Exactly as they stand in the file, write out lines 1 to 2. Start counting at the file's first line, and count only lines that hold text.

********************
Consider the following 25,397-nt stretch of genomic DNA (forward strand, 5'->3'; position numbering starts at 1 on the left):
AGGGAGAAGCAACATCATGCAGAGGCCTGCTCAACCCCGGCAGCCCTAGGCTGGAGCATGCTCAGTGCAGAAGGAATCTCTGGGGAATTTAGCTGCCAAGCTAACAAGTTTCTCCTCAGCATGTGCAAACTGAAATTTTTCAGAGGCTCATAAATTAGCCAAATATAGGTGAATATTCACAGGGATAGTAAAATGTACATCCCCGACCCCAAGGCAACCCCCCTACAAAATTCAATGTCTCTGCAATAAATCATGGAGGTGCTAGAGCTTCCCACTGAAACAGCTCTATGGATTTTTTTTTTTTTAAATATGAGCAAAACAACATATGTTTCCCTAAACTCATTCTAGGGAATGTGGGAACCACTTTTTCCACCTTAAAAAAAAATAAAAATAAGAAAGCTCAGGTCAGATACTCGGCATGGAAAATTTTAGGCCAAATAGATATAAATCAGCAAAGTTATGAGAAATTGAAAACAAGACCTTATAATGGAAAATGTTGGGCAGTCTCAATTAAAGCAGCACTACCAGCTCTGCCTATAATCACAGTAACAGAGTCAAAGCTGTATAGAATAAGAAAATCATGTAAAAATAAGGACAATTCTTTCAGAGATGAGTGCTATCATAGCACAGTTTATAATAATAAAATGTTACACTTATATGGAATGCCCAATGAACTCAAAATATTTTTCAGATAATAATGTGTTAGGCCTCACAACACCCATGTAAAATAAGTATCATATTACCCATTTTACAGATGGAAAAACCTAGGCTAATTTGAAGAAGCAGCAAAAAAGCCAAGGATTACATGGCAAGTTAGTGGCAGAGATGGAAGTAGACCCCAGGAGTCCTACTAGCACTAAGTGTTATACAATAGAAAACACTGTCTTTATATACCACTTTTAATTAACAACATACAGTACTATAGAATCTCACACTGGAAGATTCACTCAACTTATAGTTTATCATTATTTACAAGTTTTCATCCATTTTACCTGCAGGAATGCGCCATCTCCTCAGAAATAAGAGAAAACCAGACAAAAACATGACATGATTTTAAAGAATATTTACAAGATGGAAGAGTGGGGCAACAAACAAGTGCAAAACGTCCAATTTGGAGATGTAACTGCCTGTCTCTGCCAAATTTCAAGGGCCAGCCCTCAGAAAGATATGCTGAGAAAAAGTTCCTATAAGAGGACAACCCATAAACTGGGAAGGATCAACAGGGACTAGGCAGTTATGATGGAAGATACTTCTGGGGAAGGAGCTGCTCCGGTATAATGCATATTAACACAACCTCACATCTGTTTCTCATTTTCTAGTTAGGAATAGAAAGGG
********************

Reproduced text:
Consider the following 25,397-nt stretch of genomic DNA (forward strand, 5'->3'; position numbering starts at 1 on the left):
AGGGAGAAGCAACATCATGCAGAGGCCTGCTCAACCCCGGCAGCCCTAGGCTGGAGCATGCTCAGTGCAGAAGGAATCTCTGGGGAATTTAGCTGCCAAGCTAACAAGTTTCTCCTCAGCATGTGCAAACTGAAATTTTTCAGAGGCTCATAAATTAGCCAAATATAGGTGAATATTCACAGGGATAGTAAAATGTACATCCCCGACCCCAAGGCAACCCCCCTACAAAATTCAATGTCTCTGCAATAAATCATGGAGGTGCTAGAGCTTCCCACTGAAACAGCTCTATGGATTTTTTTTTTTTTAAATATGAGCAAAACAACATATGTTTCCCTAAACTCATTCTAGGGAATGTGGGAACCACTTTTTCCACCTTAAAAAAAAATAAAAATAAGAAAGCTCAGGTCAGATACTCGGCATGGAAAATTTTAGGCCAAATAGATATAAATCAGCAAAGTTATGAGAAATTGAAAACAAGACCTTATAATGGAAAATGTTGGGCAGTCTCAATTAAAGCAGCACTACCAGCTCTGCCTATAATCACAGTAACAGAGTCAAAGCTGTATAGAATAAGAAAATCATGTAAAAATAAGGACAATTCTTTCAGAGATGAGTGCTATCATAGCACAGTTTATAATAATAAAATGTTACACTTATATGGAATGCCCAATGAACTCAAAATATTTTTCAGATAATAATGTGTTAGGCCTCACAACACCCATGTAAAATAAGTATCATATTACCCATTTTACAGATGGAAAAACCTAGGCTAATTTGAAGAAGCAGCAAAAAAGCCAAGGATTACATGGCAAGTTAGTGGCAGAGATGGAAGTAGACCCCAGGAGTCCTACTAGCACTAAGTGTTATACAATAGAAAACACTGTCTTTATATACCACTTTTAATTAACAACATACAGTACTATAGAATCTCACACTGGAAGATTCACTCAACTTATAGTTTATCATTATTTACAAGTTTTCATCCATTTTACCTGCAGGAATGCGCCATCTCCTCAGAAATAAGAGAAAACCAGACAAAAACATGACATGATTTTAAAGAATATTTACAAGATGGAAGAGTGGGGCAACAAACAAGTGCAAAACGTCCAATTTGGAGATGTAACTGCCTGTCTCTGCCAAATTTCAAGGGCCAGCCCTCAGAAAGATATGCTGAGAAAAAGTTCCTATAAGAGGACAACCCATAAACTGGGAAGGATCAACAGGGACTAGGCAGTTATGATGGAAGATACTTCTGGGGAAGGAGCTGCTCCGGTATAATGCATATTAACACAACCTCACATCTGTTTCTCATTTTCTAGTTAGGAATAGAAAGGG